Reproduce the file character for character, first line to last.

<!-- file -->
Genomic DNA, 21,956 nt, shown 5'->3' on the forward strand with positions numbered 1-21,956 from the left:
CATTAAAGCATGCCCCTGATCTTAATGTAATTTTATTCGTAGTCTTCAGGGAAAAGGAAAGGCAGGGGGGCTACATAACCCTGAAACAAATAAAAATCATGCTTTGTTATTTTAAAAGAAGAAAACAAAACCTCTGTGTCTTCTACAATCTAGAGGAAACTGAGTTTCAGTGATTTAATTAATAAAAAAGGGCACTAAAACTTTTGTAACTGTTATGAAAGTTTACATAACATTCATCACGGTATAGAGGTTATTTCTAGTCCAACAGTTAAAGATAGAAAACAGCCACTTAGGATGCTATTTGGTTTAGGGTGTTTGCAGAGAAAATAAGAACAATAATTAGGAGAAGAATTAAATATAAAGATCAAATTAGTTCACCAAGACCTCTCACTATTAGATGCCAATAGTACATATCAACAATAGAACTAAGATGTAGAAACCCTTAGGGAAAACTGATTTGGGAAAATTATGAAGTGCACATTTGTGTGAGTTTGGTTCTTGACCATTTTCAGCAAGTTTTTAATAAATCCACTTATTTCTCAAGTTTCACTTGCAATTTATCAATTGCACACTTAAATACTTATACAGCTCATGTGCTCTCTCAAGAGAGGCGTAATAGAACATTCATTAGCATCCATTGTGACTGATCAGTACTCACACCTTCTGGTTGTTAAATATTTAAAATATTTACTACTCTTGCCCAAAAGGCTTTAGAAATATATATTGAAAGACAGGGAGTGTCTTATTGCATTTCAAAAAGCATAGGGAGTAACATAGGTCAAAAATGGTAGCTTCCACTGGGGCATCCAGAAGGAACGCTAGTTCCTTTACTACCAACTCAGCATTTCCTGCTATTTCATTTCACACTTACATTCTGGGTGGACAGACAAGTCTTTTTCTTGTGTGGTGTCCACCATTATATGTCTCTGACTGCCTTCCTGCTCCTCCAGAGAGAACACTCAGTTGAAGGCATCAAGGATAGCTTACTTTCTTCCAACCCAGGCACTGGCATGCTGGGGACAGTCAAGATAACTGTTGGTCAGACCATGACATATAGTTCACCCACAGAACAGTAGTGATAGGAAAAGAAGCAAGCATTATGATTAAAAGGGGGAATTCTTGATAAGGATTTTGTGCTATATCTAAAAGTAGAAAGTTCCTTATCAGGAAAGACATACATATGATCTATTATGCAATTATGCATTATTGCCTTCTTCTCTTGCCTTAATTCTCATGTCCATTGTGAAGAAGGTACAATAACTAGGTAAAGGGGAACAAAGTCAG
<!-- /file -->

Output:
Genomic DNA, 21,956 nt, shown 5'->3' on the forward strand with positions numbered 1-21,956 from the left:
CATTAAAGCATGCCCCTGATCTTAATGTAATTTTATTCGTAGTCTTCAGGGAAAAGGAAAGGCAGGGGGGCTACATAACCCTGAAACAAATAAAAATCATGCTTTGTTATTTTAAAAGAAGAAAACAAAACCTCTGTGTCTTCTACAATCTAGAGGAAACTGAGTTTCAGTGATTTAATTAATAAAAAAGGGCACTAAAACTTTTGTAACTGTTATGAAAGTTTACATAACATTCATCACGGTATAGAGGTTATTTCTAGTCCAACAGTTAAAGATAGAAAACAGCCACTTAGGATGCTATTTGGTTTAGGGTGTTTGCAGAGAAAATAAGAACAATAATTAGGAGAAGAATTAAATATAAAGATCAAATTAGTTCACCAAGACCTCTCACTATTAGATGCCAATAGTACATATCAACAATAGAACTAAGATGTAGAAACCCTTAGGGAAAACTGATTTGGGAAAATTATGAAGTGCACATTTGTGTGAGTTTGGTTCTTGACCATTTTCAGCAAGTTTTTAATAAATCCACTTATTTCTCAAGTTTCACTTGCAATTTATCAATTGCACACTTAAATACTTATACAGCTCATGTGCTCTCTCAAGAGAGGCGTAATAGAACATTCATTAGCATCCATTGTGACTGATCAGTACTCACACCTTCTGGTTGTTAAATATTTAAAATATTTACTACTCTTGCCCAAAAGGCTTTAGAAATATATATTGAAAGACAGGGAGTGTCTTATTGCATTTCAAAAAGCATAGGGAGTAACATAGGTCAAAAATGGTAGCTTCCACTGGGGCATCCAGAAGGAACGCTAGTTCCTTTACTACCAACTCAGCATTTCCTGCTATTTCATTTCACACTTACATTCTGGGTGGACAGACAAGTCTTTTTCTTGTGTGGTGTCCACCATTATATGTCTCTGACTGCCTTCCTGCTCCTCCAGAGAGAACACTCAGTTGAAGGCATCAAGGATAGCTTACTTTCTTCCAACCCAGGCACTGGCATGCTGGGGACAGTCAAGATAACTGTTGGTCAGACCATGACATATAGTTCACCCACAGAACAGTAGTGATAGGAAAAGAAGCAAGCATTATGATTAAAAGGGGGAATTCTTGATAAGGATTTTGTGCTATATCTAAAAGTAGAAAGTTCCTTATCAGGAAAGACATACATATGATCTATTATGCAATTATGCATTATTGCCTTCTTCTCTTGCCTTAATTCTCATGTCCATTGTGAAGAAGGTACAATAACTAGGTAAAGGGGAACAAAGTCAG